New Brunswick

Fredericton police chief defends monitored tent cities

Fredericton police chief Roger Brown is defending a monitored tent city on the north side that some residents complain is leading to increased crime in the neighbourhood.

Some people claim sites have brought theft, trespassing to north side neighbourhoods

The city and police have been letting some homeless people tent at four sites in Fredericton. (Elizabeth Fraser/CBC)

Fredericton police Chief Roger Brown is defending a monitored tent city on the north side that some residents complain is leading to increased crime in the neighbourhood.

Residents on social media said they've had to deal with trespassing, public intoxication and theft since the site opened in May.

One post on social media asks: "When is enough going to be enough?"

"I have lived here for over 25 years and the [nearby walking] trail has never been a perfect addition to your backyard, but this is not acceptable," says another post on Facebook. 

"We do pay taxes. Why do we have to put up with this in our backyard?"

But Brown said he doesn't think the issues being experienced on the north side are all attributable to the tent city. He said only about 20 people use the four sites set up for people who are homeless — near the Devon Trail on the north side and near the City Motel, behind Government House and on private property on Charlotte Street on the south side.

The site in the Devon neighbourhood, where people have complained, has basic services such as porta–potties and garbage pickup.

Police have seen some benefits to having the monitored tent sites, Brown said.

Fredericton police Chief Roger Brown says some of the crimes being blamed on the homeless aren't being perpetrated by them. (Submitted by the Fredericton Police Force )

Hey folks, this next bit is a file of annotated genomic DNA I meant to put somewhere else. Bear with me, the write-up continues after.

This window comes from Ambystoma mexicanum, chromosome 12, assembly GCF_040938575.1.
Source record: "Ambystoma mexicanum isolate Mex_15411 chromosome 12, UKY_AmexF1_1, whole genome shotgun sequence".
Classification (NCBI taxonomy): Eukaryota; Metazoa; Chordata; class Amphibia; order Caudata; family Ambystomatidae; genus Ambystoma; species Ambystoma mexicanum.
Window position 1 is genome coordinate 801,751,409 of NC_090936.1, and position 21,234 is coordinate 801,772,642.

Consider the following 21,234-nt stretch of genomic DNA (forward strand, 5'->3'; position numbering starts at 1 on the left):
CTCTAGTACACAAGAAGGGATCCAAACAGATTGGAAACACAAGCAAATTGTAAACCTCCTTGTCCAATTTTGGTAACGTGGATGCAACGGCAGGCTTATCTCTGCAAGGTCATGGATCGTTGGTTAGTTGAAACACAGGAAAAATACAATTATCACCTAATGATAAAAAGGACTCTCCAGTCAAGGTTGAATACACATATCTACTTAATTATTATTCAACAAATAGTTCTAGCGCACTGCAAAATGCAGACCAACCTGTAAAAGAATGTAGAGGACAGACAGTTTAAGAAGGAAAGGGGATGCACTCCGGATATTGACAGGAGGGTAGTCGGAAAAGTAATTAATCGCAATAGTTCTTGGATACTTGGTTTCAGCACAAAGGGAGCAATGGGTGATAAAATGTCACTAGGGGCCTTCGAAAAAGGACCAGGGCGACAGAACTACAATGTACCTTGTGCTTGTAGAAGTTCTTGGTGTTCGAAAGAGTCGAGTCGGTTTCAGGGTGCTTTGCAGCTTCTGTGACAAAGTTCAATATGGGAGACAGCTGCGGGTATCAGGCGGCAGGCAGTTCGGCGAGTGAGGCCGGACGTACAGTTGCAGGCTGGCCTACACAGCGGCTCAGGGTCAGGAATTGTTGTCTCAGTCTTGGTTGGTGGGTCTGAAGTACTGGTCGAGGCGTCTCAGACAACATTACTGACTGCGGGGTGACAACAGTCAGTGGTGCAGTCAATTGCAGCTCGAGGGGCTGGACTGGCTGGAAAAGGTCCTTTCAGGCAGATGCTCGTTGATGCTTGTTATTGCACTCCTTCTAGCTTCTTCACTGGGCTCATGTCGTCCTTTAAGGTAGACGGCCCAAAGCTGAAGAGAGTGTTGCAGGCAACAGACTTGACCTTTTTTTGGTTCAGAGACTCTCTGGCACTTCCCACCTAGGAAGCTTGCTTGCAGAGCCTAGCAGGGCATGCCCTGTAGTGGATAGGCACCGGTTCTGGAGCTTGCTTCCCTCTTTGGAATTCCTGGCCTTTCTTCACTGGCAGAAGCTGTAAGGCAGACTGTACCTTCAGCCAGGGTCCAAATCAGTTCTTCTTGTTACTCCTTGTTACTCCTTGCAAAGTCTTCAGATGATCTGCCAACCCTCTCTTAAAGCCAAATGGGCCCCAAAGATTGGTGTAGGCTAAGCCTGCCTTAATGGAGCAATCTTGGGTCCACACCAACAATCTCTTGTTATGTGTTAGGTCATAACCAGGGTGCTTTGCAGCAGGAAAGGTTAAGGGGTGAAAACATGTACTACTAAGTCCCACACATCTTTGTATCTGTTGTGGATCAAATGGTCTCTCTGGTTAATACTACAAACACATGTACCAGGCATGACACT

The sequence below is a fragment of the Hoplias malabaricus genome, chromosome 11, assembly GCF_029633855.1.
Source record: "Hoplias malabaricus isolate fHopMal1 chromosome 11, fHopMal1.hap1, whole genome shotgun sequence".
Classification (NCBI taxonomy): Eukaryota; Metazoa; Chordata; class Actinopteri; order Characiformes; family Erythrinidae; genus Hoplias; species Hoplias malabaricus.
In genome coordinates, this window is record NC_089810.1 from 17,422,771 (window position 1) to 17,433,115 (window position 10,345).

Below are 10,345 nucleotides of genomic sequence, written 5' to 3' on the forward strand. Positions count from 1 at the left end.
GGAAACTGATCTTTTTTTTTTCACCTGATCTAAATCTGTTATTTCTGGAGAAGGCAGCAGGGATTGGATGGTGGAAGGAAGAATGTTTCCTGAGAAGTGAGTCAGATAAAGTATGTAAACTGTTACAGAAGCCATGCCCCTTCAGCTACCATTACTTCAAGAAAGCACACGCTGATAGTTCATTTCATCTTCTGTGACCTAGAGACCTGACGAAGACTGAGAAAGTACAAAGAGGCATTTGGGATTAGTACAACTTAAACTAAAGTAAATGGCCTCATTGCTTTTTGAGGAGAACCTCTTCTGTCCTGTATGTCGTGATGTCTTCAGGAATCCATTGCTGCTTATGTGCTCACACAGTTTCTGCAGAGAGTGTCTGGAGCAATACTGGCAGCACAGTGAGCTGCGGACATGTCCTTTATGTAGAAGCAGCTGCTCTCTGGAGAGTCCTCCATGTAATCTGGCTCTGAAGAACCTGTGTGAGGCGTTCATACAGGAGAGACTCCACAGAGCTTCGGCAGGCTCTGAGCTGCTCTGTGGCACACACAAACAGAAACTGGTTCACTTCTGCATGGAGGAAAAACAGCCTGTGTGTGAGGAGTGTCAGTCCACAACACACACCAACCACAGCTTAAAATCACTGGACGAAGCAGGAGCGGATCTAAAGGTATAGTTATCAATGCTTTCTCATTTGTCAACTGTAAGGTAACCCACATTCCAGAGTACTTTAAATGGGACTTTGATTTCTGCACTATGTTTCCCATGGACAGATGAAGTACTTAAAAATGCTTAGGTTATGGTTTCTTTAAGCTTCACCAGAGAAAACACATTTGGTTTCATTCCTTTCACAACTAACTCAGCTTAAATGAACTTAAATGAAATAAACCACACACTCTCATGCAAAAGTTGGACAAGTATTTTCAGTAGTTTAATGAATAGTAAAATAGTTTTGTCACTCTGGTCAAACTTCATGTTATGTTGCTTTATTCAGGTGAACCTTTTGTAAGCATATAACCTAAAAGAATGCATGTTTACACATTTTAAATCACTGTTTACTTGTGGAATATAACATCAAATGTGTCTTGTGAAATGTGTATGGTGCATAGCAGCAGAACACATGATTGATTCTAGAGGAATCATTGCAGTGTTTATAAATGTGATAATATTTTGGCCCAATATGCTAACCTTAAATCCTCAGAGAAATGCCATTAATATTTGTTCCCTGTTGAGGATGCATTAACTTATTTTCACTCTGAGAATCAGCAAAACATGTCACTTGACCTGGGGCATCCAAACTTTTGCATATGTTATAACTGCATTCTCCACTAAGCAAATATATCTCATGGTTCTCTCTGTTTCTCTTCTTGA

"We've had, you know, some relative success in and around those sites because we've been able to link some of the individuals who are living there with the services that they desperately need."

Brown said he spoke with homeowners and business owners in the area last week to help educate them and explain what the city is looking to do with the monitored sites.

He said that often people who don't have homes are victims themselves and are blamed for crimes they did not commit.

"There are other individuals who are criminal-minded, there are people who, you know, steal … that are not associated with the homeless population at all," Brown said. 

"Those are people that are looking for fencing opportunities, probably to deal with drug addictions and the like."

Fredericton Police Chief Roger Brown weighs in on complaints homeowners are making. 14:33

Brown said the city has a significant methamphetamine problem, one that can be seen as a root cause of the homelessness and crime.

While he's not entirely sure what organizations are bringing meth into the city, he said he believes outlaw biker gangs are a major culprit.

"Let's not kid ourselves, they are definitely involved in the distribution of meth."

With files from Information Morning Fredericton